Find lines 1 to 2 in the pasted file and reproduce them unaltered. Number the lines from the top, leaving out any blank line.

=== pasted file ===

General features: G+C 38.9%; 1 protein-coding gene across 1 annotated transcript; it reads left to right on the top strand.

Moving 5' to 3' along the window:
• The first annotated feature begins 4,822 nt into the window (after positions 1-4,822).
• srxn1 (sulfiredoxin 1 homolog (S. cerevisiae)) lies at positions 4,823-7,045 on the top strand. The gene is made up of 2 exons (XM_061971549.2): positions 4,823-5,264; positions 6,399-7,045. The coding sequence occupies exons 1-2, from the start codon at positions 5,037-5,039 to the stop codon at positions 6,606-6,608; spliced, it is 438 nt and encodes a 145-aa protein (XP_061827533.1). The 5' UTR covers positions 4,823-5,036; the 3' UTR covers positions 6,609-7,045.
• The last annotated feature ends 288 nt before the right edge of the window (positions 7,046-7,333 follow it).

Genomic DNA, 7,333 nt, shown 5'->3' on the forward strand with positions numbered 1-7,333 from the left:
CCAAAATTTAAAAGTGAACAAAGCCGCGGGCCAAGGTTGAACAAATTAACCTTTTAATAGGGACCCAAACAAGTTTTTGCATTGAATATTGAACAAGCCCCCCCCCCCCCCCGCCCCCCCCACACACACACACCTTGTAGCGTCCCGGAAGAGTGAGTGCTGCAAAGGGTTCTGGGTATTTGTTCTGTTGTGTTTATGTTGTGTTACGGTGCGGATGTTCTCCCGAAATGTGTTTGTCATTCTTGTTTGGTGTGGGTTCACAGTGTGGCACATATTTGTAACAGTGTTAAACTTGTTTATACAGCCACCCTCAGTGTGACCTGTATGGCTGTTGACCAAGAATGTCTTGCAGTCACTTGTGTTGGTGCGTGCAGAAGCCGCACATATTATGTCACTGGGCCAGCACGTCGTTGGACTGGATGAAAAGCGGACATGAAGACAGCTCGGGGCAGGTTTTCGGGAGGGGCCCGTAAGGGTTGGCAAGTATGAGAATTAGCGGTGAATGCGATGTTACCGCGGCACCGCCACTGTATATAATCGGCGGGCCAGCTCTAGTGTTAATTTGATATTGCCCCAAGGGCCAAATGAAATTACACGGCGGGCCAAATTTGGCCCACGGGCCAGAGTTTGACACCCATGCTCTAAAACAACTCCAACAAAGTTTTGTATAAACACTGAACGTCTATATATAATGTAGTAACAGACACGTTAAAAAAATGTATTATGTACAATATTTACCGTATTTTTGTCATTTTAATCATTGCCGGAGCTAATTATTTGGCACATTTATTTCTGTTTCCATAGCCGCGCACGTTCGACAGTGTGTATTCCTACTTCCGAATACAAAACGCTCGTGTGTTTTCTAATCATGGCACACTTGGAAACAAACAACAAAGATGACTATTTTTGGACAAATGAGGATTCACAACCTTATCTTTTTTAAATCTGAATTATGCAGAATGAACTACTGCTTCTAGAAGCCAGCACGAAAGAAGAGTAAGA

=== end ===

General features: G+C 38.9%; 1 protein-coding gene across 1 annotated transcript; it reads left to right on the top strand.

Moving 5' to 3' along the window: